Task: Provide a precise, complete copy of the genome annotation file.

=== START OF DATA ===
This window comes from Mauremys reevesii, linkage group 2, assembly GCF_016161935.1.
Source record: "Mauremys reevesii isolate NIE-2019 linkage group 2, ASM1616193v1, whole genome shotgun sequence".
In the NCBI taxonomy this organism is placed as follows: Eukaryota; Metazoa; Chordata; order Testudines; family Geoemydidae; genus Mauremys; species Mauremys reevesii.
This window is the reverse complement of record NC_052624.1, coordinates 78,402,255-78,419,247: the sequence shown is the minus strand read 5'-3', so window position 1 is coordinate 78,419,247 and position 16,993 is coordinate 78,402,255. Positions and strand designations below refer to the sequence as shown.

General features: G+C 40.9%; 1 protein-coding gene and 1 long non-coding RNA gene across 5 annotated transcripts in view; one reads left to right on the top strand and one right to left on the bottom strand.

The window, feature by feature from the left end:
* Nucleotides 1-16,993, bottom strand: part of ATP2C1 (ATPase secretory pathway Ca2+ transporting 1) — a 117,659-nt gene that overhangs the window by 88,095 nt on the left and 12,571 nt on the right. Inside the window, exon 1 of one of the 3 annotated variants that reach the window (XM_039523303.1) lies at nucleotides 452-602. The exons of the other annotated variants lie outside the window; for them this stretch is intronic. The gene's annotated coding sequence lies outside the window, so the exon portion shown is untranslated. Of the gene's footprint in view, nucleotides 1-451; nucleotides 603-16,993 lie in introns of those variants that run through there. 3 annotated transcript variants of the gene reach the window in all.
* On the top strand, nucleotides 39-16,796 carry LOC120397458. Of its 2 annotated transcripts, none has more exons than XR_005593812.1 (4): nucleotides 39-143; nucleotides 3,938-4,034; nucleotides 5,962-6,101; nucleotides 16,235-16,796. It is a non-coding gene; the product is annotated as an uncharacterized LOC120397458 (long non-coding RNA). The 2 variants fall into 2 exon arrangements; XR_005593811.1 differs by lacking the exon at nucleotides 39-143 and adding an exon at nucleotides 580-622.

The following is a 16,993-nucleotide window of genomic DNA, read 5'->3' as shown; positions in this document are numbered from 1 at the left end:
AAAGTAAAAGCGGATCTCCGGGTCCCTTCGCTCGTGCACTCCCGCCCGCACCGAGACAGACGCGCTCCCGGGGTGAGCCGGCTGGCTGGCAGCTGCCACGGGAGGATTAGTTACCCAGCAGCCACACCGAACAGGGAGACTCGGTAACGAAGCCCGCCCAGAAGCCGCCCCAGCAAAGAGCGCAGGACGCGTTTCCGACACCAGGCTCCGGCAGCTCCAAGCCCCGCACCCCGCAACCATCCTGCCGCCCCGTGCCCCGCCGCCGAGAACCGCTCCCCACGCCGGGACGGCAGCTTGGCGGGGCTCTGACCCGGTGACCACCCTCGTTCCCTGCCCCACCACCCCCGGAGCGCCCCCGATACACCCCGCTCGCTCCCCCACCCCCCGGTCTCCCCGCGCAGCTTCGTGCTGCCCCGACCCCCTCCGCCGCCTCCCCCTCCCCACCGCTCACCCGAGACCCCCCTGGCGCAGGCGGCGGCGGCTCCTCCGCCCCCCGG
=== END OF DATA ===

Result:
This window comes from Mauremys reevesii, linkage group 2, assembly GCF_016161935.1.
Source record: "Mauremys reevesii isolate NIE-2019 linkage group 2, ASM1616193v1, whole genome shotgun sequence".
In the NCBI taxonomy this organism is placed as follows: Eukaryota; Metazoa; Chordata; order Testudines; family Geoemydidae; genus Mauremys; species Mauremys reevesii.
This window is the reverse complement of record NC_052624.1, coordinates 78,402,255-78,419,247: the sequence shown is the minus strand read 5'-3', so window position 1 is coordinate 78,419,247 and position 16,993 is coordinate 78,402,255. Positions and strand designations below refer to the sequence as shown.

General features: G+C 40.9%; 1 protein-coding gene and 1 long non-coding RNA gene across 5 annotated transcripts in view; one reads left to right on the top strand and one right to left on the bottom strand.

The window, feature by feature from the left end:
* Nucleotides 1-16,993, bottom strand: part of ATP2C1 (ATPase secretory pathway Ca2+ transporting 1) — a 117,659-nt gene that overhangs the window by 88,095 nt on the left and 12,571 nt on the right. Inside the window, exon 1 of one of the 3 annotated variants that reach the window (XM_039523303.1) lies at nucleotides 452-602. The exons of the other annotated variants lie outside the window; for them this stretch is intronic. The gene's annotated coding sequence lies outside the window, so the exon portion shown is untranslated. Of the gene's footprint in view, nucleotides 1-451; nucleotides 603-16,993 lie in introns of those variants that run through there. 3 annotated transcript variants of the gene reach the window in all.
* On the top strand, nucleotides 39-16,796 carry LOC120397458. Of its 2 annotated transcripts, none has more exons than XR_005593812.1 (4): nucleotides 39-143; nucleotides 3,938-4,034; nucleotides 5,962-6,101; nucleotides 16,235-16,796. It is a non-coding gene; the product is annotated as an uncharacterized LOC120397458 (long non-coding RNA). The 2 variants fall into 2 exon arrangements; XR_005593811.1 differs by lacking the exon at nucleotides 39-143 and adding an exon at nucleotides 580-622.

The following is a 16,993-nucleotide window of genomic DNA, read 5'->3' as shown; positions in this document are numbered from 1 at the left end:
AAAGTAAAAGCGGATCTCCGGGTCCCTTCGCTCGTGCACTCCCGCCCGCACCGAGACAGACGCGCTCCCGGGGTGAGCCGGCTGGCTGGCAGCTGCCACGGGAGGATTAGTTACCCAGCAGCCACACCGAACAGGGAGACTCGGTAACGAAGCCCGCCCAGAAGCCGCCCCAGCAAAGAGCGCAGGACGCGTTTCCGACACCAGGCTCCGGCAGCTCCAAGCCCCGCACCCCGCAACCATCCTGCCGCCCCGTGCCCCGCCGCCGAGAACCGCTCCCCACGCCGGGACGGCAGCTTGGCGGGGCTCTGACCCGGTGACCACCCTCGTTCCCTGCCCCACCACCCCCGGAGCGCCCCCGATACACCCCGCTCGCTCCCCCACCCCCCGGTCTCCCCGCGCAGCTTCGTGCTGCCCCGACCCCCTCCGCCGCCTCCCCCTCCCCACCGCTCACCCGAGACCCCCCTGGCGCAGGCGGCGGCGGCTCCTCCGCCCCCCGG